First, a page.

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Protein S Functional Blood Test

The Protein S Functional test measures protein activity to evaluate their ability to regulate blood clotting and screen for a potential excessive clotting disorder.

NOT CURRENTLY AVAILABLE

Test Code: 164525

CPT Code: 85306

Also Known As: Protein S Activity

Methodology:

Preparation:

No fasting is required. Avoid warfarin (Coumadin®) therapy 2 weeks and heparin therapy 2 days prior to collection. Check with your physician before stopping any medications.

Test Results:

5-7 days. May take longer based on weather, holiday or lab delays.

Sample Report

Test Code: 1779

CPT Code: 85306

Also Known As: Protein S Activity

Methodology:

Clot Detection

Preparation:

No fasting is required. Avoid warfarin (Coumadin®) therapy 2 weeks and heparin therapy 2 days prior to collection. Check with your physician before stopping any medications.

Test Results:

7-10 days. May take longer based on weather, holiday or lab delays.

Description

Order this Protein S Functional test to measure protein S activity to determine if they properly regulate blood clotting and screen for a potential blood clotting disorder. Protein S and protein C work together to regulate the formation of blood clots. When a blood vessel is injured, the process known as hemostasis occurs. During this process, platelets (blood cells) work with proteins S and C (coagulation factors) to form a clot at the laceration to help stop blood loss until the blood vessel has healed. There must be a sufficient platelet count and coagulation factors, and each must function properly for a stable clot to form.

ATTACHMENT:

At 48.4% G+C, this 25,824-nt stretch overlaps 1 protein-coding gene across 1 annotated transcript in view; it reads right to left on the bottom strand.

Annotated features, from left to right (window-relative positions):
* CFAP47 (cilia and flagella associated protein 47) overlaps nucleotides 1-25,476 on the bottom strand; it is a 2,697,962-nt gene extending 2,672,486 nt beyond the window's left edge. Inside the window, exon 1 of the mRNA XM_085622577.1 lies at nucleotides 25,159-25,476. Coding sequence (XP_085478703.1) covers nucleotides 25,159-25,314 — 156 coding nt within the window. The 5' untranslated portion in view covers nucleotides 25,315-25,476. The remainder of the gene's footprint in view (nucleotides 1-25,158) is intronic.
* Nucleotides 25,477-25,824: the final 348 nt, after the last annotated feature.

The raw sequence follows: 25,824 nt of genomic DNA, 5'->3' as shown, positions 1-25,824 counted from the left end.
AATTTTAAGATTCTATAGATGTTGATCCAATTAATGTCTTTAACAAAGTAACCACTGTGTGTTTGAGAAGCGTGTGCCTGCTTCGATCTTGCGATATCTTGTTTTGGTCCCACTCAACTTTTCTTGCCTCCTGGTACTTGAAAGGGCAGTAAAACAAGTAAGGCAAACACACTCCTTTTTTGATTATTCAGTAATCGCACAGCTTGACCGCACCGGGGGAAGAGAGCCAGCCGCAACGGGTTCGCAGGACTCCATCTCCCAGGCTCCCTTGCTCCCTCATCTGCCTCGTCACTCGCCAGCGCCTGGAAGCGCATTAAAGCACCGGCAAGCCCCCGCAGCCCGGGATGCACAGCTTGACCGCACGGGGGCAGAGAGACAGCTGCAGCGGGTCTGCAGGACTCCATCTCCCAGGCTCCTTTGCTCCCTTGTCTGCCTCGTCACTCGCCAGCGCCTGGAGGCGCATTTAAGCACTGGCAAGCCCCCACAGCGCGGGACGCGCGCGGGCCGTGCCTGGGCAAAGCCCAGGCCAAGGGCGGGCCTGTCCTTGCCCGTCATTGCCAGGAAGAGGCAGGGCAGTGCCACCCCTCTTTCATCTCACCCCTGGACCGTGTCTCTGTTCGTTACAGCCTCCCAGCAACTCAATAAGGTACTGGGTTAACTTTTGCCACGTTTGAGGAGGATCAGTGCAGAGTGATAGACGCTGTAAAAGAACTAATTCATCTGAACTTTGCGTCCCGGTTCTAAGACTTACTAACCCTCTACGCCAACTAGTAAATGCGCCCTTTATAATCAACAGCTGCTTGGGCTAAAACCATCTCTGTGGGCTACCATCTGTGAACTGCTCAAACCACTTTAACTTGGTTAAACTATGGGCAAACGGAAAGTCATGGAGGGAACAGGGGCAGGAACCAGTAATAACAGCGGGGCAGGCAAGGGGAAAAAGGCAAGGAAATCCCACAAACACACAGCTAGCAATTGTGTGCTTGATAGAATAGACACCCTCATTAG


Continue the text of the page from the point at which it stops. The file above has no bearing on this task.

A low level of these proteins, or if they don't function properly, may lead to excessive blood clotting or an abnormal clot called deep vein thrombosis (DVT). A DVT may occur deep in the veins of the arms or legs and travel to the lungs, causing a life-threatening clot known as a pulmonary embolism (PE).

A deficiency or dysfunction of proteins S or C may be caused by an underlying health condition, such as:

  • Pregnancy
  • Liver disease
  • Kidney disease
  • Severe infections (HIV/AIDS)
  • Cancer
  • Warfarin (Coumadin®) use
  • In some instances, it may be an inherited condition 

Protein S has two forms: free and bound, but only the free protein S joins with protein C. Therefore, protein S deficiencies can be divided into three categories:

  1. Deficiency due to insufficient quantity
  2. Deficiency due to abnormal function
  3. Deficiency due to decreased amount of free protein S levels, though total protein S levels are normal

Individuals may order this test if they have experienced excessive blood clots in unusual locations or blood clots that developed due to unknown reasons. This test can also help determine if the decreased protein S activity is due to a deficiency or a rare dysfunction.

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